I was floored. I really didn’t know what to say at the time to something so idiotic. Sorry, but I call ’em and I see ’em. This was like saying that we can’t assess the efficacy of acupuncture using western evidence-based medicine! (And, yes. There are idiots out there that make this exact claim, to which I respond “Then how can you even make the claim it does work?”) There are indeed objective methods by which we can indeed assess the positive and negative effects of values. Or are words like ‘happiness’ worthless?

This is an example of the logical fallacy known as special pleading. If these other cultures do not value lowering of murder rates, then why do these cultures have prohibitions on murder in the first place? Values have consequences not just on personal wellbeing, but on societal health as well. And these effects are measurable. Just because we are using metrics developed here does not make them invalid in assessing the effects of societal values in other cultures.

And we in the West have developed some values we hold dear and we are seeing the effects of why they are important. We value free speech and democratic government and we have watched those in places like Syria and Yemen where it is not allowed. I think we can say that such things increase wellbeing and societal health. After all, the state isn’t going to try to kill us if we raise our voices in protest. Neither freedom of speech nor democracy are easy. They’re hard. Suppression of speech by those you don’t agree with is easy. Yet western societies have clearly benefited from Enlightenment values. It is no coincidence that Hyaan Hirsi Ali makes the statement that “Islam has not had its Voltaire.” We value Enlightenment ideals because they have had a significant positive impact on society and by extension to the individual.

I won’t pretend it’s perfect. Nothing where competing goals exist can be. But the wellbeing of individuals is clearly increased over values which devalue human rights.

The good news is that I think many who call themselves ‘moral relativists’ are deluding themselves. In one breath they will tell us that we have no basis or right to judge actions in other cultures by our own value sets and in the other they will tell you that female genital mutilation is wrong. This is the case for the moral relativist I wrote of in the blog entry about our first day of this class, and if this doesn’t create cognitive dissonance, I don’t know what can.

The problem with the claim that we can not judge things like ‘honor killing’ by our own values fails when we prohibit a person who grew up in a culture that has this as a value from performing what he sees as his moral duty when he emigrates to ours. Does this mean that whether honor killing is morally obligatory, allowed or prohibited is based on geography? Honor killing clearly diminishes wellbeing whether it is committed in our culture or any other. Moral relativism of this type is simple self-contradictory and leads to nonsensical situations.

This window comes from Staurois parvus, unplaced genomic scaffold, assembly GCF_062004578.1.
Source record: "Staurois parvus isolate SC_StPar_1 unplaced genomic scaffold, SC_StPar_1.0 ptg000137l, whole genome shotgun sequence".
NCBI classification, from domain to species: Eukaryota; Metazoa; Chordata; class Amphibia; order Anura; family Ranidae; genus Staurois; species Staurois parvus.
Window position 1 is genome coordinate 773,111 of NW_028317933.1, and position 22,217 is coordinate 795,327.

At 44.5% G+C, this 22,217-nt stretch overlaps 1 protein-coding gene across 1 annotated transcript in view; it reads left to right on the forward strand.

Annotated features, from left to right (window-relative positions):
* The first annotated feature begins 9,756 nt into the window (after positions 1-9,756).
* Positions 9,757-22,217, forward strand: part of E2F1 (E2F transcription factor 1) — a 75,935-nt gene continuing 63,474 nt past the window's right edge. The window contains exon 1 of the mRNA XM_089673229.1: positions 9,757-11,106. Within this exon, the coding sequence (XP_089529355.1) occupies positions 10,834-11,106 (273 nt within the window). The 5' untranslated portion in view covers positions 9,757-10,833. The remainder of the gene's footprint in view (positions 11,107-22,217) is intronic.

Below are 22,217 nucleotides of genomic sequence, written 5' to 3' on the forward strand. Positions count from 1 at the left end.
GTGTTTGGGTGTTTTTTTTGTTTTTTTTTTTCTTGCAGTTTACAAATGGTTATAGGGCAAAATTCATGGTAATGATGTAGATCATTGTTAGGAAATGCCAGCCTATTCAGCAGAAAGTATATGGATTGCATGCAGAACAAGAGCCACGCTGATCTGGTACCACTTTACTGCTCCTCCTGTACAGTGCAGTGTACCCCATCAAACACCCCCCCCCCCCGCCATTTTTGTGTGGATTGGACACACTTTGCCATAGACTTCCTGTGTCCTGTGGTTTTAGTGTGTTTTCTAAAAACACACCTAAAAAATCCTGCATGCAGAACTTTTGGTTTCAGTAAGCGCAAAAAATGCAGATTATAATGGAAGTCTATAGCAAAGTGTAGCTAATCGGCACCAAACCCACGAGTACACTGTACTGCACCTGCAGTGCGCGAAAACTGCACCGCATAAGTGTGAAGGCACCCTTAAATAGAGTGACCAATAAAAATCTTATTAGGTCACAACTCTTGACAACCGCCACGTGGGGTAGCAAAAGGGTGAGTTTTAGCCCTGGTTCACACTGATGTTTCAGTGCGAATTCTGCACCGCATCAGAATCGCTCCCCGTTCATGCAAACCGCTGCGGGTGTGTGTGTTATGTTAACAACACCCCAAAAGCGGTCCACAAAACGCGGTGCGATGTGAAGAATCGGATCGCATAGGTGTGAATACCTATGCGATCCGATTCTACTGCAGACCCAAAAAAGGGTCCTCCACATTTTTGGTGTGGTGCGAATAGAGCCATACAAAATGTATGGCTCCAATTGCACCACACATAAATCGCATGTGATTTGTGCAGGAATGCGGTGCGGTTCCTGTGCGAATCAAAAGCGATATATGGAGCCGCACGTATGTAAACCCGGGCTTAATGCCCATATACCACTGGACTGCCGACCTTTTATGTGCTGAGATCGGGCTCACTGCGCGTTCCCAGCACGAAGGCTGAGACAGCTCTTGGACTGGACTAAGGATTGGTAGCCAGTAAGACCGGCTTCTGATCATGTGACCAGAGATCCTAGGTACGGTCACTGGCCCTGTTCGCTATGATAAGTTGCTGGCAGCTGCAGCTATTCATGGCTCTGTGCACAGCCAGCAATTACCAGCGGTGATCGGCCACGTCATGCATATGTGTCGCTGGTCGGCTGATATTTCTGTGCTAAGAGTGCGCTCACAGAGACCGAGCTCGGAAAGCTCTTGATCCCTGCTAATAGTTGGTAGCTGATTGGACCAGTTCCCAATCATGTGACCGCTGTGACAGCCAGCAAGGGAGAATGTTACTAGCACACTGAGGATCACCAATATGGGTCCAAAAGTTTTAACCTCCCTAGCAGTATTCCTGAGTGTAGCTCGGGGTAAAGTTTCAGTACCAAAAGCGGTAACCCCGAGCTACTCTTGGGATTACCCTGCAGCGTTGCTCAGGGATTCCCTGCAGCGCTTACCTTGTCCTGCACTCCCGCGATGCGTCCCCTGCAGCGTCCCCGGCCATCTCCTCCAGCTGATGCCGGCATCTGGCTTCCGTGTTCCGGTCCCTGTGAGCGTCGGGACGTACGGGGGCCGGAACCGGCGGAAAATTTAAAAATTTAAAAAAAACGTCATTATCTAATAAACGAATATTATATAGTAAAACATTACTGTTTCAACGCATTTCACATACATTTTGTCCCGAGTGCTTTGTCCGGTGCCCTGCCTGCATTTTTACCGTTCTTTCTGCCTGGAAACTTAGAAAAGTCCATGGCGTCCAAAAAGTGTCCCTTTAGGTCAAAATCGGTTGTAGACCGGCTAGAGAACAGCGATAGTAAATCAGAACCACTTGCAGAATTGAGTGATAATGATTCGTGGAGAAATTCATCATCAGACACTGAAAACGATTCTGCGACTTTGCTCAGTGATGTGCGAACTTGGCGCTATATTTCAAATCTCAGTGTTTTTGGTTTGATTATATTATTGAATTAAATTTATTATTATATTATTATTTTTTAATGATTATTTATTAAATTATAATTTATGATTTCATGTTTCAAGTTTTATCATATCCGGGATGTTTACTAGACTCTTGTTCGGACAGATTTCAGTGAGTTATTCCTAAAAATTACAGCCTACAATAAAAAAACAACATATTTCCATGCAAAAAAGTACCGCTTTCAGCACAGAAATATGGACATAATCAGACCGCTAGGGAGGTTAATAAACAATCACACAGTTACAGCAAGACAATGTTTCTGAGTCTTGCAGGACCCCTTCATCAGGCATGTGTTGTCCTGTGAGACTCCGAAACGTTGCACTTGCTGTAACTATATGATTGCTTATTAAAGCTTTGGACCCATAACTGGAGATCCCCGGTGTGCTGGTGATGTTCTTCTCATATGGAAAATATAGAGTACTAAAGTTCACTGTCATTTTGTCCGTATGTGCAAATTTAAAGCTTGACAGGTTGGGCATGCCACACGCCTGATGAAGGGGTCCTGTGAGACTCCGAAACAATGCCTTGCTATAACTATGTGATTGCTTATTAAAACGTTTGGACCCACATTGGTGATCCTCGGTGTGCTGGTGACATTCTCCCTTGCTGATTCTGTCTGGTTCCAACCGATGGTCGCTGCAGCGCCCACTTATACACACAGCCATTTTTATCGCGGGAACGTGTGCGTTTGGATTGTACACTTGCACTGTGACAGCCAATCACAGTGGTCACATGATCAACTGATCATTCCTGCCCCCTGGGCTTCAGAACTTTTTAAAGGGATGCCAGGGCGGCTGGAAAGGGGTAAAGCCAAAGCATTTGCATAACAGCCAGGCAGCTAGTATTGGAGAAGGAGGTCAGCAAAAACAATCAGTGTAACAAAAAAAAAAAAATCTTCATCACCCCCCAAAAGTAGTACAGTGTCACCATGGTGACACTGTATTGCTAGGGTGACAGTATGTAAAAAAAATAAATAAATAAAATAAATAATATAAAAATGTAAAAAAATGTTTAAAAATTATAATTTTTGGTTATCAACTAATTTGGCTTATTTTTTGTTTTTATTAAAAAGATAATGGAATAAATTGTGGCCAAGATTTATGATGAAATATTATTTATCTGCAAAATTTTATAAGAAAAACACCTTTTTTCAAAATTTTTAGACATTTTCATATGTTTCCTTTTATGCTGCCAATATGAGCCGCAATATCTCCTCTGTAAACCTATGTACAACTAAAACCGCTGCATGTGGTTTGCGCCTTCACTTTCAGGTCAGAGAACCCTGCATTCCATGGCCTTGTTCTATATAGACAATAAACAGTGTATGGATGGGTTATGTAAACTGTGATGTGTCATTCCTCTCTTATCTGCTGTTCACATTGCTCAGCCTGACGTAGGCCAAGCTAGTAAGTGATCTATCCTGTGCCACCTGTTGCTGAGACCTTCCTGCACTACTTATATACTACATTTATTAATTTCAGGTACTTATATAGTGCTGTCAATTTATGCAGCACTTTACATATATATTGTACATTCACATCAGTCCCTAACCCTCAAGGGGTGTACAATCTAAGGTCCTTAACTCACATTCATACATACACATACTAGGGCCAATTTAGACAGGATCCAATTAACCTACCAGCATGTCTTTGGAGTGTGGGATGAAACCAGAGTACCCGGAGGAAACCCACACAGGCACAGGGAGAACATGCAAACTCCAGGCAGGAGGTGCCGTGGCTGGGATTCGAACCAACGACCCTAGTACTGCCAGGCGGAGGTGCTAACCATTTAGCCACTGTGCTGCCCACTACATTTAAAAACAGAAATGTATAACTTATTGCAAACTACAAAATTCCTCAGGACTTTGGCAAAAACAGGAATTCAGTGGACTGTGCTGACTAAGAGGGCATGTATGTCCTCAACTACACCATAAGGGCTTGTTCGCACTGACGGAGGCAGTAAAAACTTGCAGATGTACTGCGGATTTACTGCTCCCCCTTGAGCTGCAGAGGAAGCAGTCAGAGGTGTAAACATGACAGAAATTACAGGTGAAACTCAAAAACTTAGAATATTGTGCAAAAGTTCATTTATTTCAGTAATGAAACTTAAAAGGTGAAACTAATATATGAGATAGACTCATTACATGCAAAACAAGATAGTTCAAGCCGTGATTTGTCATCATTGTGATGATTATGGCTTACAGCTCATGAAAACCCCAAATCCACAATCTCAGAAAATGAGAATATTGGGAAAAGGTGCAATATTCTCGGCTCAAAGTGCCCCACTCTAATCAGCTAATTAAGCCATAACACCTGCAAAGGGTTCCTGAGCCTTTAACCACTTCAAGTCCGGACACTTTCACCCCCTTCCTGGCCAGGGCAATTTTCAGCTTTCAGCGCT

My greatest ire, though, is saved for those who claim atheists have no basis for an objective morality without realizing that not only is that false, it is they that are moral relativist. I’ve written about the absolutely idiotic nonsense spouted by the likes of William Lane Craig. For such people, obeying God’s commands is the moral imperative. I put it to you that there is nothing moral about this at all. In fact, obeying a set of rules without thinking about their consequences or even why the rule can be justified as moral is amoral, or even immoral.

In a previous blog entry I described how Craig gets to the ridiculous position that the Canaanite genocide was moral because God ordered it. Even the slaughter of their children was justified since then they would not grow up learning their parents’ wicked ways, as if adopting them into their own society wasn’t a far better option. How is God’s command to slaughter wholesale a people morally obligatory when that perpetrated by Ratko Mladić is reviled?

Asked if genocide is ‘good’ or ‘bad’, most people – believers included – would say ‘no’, and rightfully so. Change that to the specific example of the Canaanite genocide and believers will then make excuses for this heinous act (and it is heinous) to preserve the illusion of an omnibenevolent god. It is the act that is heinough. Who ordered it is irrelevant except in explaining it away post hoc.

It’s moral relativism for sure. But instead of based in culture and geography, it is based on who is giving the command to commit mass murder. I for one am very glad that the majority of believers that engage in such apologetics as a response are just deluding themselves as well. The only justifiable response to anyone commanding genocide – man or god – is “Hell, NO!”, and the vast majority would give that response.